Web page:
I remember the first time I went down manage line, I was at the University of Georgia and we get to play there once a year. The older guys on the team that have played there before say, hey, you're going to get nervous, you're going to get jittery.

As soon as we hit Magnolia Lane, I was like, it's a golf course, it's no big deal. I started taking more pictures than anybody else. I was excited. And it's the same thing when we go back now. It's an amazing feeling, and watching Fred Couples, it seems like every year, he's right there; the story of Jack Nicklaus at 46.

We all get the energy and the buzz that we can do it. We get so much fire by going down Magnolia Lane, knowing that you're about to play the course that you feel like you're unstoppable and you can play and you can win there.

Third jacket, I've only got one, so if you win the second one, they just give you the same jacket. So, yeah, it would be amazing, but again, I'm not putting my eggs that I'm going to do it or I can do it again. I'm going to just give it my best effort and hopefully I keep my streak going of never missing a cut there.

Like I said before, I'm going to be there until I'm 80. They are going to have to kick me off the course. They are going to have to send me that letter that says, "Bubba, don't you come back." (Laughter)

Q. Nearly half the field this week is projected to be in the Olympics, including yourself right now. How much have you allowed yourself to think about Rio and just how big of a goal that is in the scheme of things for you?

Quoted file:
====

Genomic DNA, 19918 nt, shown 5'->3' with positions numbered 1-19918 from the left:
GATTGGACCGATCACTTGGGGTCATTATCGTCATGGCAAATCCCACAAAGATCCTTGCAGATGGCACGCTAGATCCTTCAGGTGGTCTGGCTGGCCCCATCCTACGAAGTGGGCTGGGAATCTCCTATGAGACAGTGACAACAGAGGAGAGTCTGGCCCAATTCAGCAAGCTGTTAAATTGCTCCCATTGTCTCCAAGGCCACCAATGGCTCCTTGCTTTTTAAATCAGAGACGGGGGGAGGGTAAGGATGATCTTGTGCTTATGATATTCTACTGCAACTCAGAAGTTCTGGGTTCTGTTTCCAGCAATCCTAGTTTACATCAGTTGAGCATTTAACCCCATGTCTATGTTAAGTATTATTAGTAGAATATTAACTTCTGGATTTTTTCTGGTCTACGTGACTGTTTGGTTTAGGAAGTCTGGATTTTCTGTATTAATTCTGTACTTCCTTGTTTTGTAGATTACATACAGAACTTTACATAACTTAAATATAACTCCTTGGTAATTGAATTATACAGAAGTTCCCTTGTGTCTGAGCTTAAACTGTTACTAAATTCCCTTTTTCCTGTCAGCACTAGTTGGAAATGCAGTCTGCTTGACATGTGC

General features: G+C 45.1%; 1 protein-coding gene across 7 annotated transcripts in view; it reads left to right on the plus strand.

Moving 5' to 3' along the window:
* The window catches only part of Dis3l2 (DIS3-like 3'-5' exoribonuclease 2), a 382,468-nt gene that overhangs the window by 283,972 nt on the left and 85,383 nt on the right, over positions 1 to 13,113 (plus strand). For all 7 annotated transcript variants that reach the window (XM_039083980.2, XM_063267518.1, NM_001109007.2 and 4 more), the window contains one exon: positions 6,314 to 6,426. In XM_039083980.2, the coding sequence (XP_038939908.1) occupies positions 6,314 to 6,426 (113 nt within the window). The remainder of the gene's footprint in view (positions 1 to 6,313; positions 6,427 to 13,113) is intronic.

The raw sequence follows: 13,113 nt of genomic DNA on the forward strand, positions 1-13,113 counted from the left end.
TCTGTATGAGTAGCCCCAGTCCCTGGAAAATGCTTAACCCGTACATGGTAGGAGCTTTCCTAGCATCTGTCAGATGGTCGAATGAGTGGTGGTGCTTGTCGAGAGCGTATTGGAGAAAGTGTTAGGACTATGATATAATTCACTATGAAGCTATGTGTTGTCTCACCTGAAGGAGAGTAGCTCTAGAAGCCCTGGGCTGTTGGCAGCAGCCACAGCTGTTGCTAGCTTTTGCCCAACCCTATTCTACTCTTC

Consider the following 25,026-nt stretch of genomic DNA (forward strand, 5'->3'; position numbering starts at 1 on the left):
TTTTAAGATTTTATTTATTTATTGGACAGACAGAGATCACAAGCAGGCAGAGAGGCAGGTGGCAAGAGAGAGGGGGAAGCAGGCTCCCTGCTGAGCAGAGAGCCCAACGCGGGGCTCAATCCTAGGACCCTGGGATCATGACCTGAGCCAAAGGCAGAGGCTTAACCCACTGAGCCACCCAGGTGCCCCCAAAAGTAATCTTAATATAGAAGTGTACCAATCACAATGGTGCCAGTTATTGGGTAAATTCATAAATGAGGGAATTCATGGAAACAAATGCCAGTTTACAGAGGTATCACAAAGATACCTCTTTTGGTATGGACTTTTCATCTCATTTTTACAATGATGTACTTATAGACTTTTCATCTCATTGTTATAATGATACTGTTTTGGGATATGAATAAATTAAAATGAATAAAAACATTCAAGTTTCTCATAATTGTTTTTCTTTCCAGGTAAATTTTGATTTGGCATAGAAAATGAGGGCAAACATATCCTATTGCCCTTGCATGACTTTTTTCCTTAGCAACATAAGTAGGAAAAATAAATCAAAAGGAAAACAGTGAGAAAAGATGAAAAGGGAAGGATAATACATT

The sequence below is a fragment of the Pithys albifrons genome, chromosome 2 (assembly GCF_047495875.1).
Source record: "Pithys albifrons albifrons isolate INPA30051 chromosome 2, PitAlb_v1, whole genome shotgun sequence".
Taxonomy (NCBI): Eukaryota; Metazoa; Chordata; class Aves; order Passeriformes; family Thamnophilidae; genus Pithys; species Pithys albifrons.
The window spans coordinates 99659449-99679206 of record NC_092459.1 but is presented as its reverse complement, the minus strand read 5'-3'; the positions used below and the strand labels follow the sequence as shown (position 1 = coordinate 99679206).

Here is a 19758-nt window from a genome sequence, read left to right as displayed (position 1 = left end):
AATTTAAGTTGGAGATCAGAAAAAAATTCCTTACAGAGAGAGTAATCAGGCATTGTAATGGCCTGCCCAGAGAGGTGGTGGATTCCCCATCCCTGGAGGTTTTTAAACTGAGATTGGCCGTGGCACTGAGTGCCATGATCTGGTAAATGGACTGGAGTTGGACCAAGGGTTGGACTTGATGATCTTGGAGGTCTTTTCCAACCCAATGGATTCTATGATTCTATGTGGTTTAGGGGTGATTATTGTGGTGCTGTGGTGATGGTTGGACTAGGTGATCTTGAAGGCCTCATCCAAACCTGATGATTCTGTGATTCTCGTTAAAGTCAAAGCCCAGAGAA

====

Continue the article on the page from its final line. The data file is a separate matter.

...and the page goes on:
BUBBA WATSON: I just thought about it about ten minutes ago because we had to try on our clothes to see if they fit or see what sizes we like, asking about hotels, because we don't know anything. I don't know anything about that area and how everything is set up. Me and my manager were asking all those questions, seeing that I have a good shot at making it, you know.

I don't think about it. I mean, I've got this week. I've got Bay Hill. I've got match play. I've got majors coming up. I'm focused on Trump National right now and trying to beat it. Yeah, when it gets closer to time. I'll be excited when they say, "Bubba, you've made the team," then it's a different excitement.

But right now, if I don't perform, there's a chance I can fall out. If the other guys right behind me perform and I don't, they could pass me; I fall out. I would be upset for falling out. So I'm focused on the tournament at hand. And again, I need a lot of focus on that tournament at hand, so I'm not really focused on a couple months from now. I know that's not a good answer but that's the truth.

Q. On the tournament at hand, this week you talked about the tweaking of the golf course and the softness of the golf course that you have seen, but still, Trump National stretches out on the scorecard to 7,500 yards. When you hit the tee on Thursday, because of your length, do you feel like you have a decisive advantage over the majority of the field?
BUBBA WATSON: Well, the longer the golf course, yes, but that doesn't mean I'll play well, because I can still have bad swings, bad thoughts, yippy putting stroke, whatever you want to call it.

But to be honest with you, I feel like any golf tournament that I show up at, I have the ability to play, not just one shot. I don't just have length. I don't know if we've noticed that the last couple years, but there's other things to my game, not just my good looks and my length.

No, every golf tournament I show up, I feel like I can perform. Now will I, that's the question. My consistency over the last few years has showed I can and I can be around the leaderboard on Sunday. That's the ultimate goal and hopefully I take one or two putts on Sunday and take the victory.

Q. Your fun-loving approach on life, how does that help you with your game, every time you go out on the course?